House Republicans Can’t Govern Their Own Caucus Let Alone America

If we had a parliamentary form of government, this kind of stalemate in the governing coalition would lead to a new election. When the political system gets stuck in place, it’s time to give the voters the chance to break the logjam. Unfortunately, due to the district make-up of the US House, most Americans could vote to give Democrats control by a decent 2012-sized margin, and Republicans could still retain their majority. It would have to be a huge wave for Democrats to take back the House. And as Jake Sherman shows, that wave cannot come soon enough:

The GOP leadership is dealing with an unprecedented level of frustration in running the House, according to conversations with more than a dozen aides and lawmakers in and around leadership. Leadership is talking past each other. The conference is split by warring factions. And influential outside groups are fighting them.

The chaos has led to a sense of stalemate for House Republicans, who have been in the majority since 2011 […]

Speaker John Boehner, Cantor and McCarthy are plagued by a conference split into two groups. In one camp are stiff ideologues who didn’t extract any lesson from Mitt Romney’s loss and are only looking to slash spending and defund President Barack Obama’s health care law at every turn. In the other are lawmakers who are aligned with Cantor, who is almost singularly driving an agenda which is zeroed in on family issues.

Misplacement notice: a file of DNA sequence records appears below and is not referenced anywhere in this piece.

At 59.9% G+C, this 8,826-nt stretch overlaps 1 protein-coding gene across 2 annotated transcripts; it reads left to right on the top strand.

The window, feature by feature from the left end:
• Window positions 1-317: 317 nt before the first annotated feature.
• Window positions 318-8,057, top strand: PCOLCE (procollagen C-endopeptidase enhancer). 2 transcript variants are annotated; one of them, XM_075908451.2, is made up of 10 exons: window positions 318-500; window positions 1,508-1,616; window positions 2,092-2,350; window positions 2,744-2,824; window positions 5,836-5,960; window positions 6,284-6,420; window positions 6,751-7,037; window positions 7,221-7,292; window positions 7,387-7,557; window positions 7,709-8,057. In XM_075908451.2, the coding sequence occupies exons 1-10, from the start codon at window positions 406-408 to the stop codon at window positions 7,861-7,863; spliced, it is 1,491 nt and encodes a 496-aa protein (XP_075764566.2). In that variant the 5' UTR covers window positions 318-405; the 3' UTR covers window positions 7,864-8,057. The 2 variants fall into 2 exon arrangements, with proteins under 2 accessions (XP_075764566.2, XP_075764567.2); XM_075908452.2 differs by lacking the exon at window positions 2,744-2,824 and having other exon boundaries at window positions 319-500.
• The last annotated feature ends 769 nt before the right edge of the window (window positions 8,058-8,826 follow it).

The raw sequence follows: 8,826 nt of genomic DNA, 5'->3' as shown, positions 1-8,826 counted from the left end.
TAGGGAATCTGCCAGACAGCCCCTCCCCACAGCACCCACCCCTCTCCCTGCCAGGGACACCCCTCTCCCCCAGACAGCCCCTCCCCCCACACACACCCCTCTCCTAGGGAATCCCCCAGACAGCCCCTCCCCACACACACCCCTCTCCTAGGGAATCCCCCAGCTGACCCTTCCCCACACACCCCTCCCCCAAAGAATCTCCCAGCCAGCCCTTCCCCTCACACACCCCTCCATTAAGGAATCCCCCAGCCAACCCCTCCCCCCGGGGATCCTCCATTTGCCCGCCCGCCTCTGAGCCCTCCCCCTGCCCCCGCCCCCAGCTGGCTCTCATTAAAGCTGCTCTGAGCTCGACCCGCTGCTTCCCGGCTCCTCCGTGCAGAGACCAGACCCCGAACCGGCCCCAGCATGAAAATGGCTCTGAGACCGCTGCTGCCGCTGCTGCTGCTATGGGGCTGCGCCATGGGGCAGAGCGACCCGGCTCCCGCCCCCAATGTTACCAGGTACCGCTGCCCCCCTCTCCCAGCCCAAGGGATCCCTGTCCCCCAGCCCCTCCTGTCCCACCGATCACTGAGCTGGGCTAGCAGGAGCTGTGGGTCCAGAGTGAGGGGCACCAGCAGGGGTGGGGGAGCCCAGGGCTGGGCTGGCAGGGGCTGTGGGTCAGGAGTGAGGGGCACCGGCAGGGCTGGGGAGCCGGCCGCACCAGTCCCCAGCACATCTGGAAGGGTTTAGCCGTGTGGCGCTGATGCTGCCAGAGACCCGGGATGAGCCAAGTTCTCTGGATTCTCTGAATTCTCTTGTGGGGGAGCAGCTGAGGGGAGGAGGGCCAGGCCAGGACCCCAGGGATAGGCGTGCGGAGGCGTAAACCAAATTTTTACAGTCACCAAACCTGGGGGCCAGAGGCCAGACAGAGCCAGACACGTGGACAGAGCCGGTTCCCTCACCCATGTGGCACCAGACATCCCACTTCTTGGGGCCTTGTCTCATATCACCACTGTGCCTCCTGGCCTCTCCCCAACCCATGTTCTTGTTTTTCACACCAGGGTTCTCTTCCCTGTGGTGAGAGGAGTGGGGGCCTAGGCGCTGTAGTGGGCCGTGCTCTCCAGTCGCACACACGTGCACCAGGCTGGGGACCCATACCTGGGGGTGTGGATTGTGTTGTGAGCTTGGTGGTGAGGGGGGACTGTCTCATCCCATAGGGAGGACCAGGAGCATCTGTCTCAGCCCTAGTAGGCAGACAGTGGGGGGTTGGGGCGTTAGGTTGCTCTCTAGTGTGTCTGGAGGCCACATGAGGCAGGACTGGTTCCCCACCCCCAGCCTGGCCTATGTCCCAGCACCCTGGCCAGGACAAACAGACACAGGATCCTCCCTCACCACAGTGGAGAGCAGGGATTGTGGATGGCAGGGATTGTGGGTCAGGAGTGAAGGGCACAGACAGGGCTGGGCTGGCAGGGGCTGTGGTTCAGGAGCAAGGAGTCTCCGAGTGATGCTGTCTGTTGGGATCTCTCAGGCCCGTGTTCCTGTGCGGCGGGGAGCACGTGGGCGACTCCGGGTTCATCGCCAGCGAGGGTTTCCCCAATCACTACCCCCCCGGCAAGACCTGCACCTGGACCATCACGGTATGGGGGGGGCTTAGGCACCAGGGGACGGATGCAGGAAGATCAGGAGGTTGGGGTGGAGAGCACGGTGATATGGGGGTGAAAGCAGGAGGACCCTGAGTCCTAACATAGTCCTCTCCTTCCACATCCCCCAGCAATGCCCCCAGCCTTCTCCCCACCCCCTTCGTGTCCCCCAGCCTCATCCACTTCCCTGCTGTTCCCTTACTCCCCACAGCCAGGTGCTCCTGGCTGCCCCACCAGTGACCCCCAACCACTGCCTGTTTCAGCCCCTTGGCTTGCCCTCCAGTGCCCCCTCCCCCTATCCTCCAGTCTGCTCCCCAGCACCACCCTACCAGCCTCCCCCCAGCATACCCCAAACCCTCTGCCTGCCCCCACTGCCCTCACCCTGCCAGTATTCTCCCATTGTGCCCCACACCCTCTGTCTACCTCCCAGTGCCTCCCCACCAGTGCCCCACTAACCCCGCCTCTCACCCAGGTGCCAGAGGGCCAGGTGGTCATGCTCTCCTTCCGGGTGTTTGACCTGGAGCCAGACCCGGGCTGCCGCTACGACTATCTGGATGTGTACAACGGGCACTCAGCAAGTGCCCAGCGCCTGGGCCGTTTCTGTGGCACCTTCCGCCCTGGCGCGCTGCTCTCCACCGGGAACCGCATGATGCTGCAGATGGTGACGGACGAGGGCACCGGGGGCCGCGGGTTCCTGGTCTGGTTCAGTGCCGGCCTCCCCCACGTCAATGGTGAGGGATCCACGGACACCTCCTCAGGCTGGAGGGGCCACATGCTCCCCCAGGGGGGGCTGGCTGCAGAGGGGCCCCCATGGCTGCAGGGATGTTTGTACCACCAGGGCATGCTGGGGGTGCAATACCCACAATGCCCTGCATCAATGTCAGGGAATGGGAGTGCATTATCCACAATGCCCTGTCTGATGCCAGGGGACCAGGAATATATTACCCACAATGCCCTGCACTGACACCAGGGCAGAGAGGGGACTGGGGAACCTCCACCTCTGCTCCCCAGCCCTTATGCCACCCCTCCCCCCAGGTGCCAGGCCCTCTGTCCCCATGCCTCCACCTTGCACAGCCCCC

Boehner seems more focused on passing big pieces of legislation like hiking the debt ceiling and extending government funding, sometimes drawing flak for having to rely on Democrats to move these bills over the finish line.

The House simply isn’t interested in the agendas being pushed by the president and Democratic Senate. Most Republicans aren’t looking for a big legislative push on gun control. GOP leaders are skeptical that they can arrive at a framework to negotiate a budget agreement with Senate Democrats. And tax reform and an immigration overhaul, while broadly supported, are still seen as long shots.

Members of leadership have trouble staying on the same page. Cantor is anxious to move on his agenda, but McCarthy needs to gather support in a House Republican Conference that’s filled with lawmakers constantly divided on leadership’s priorities.

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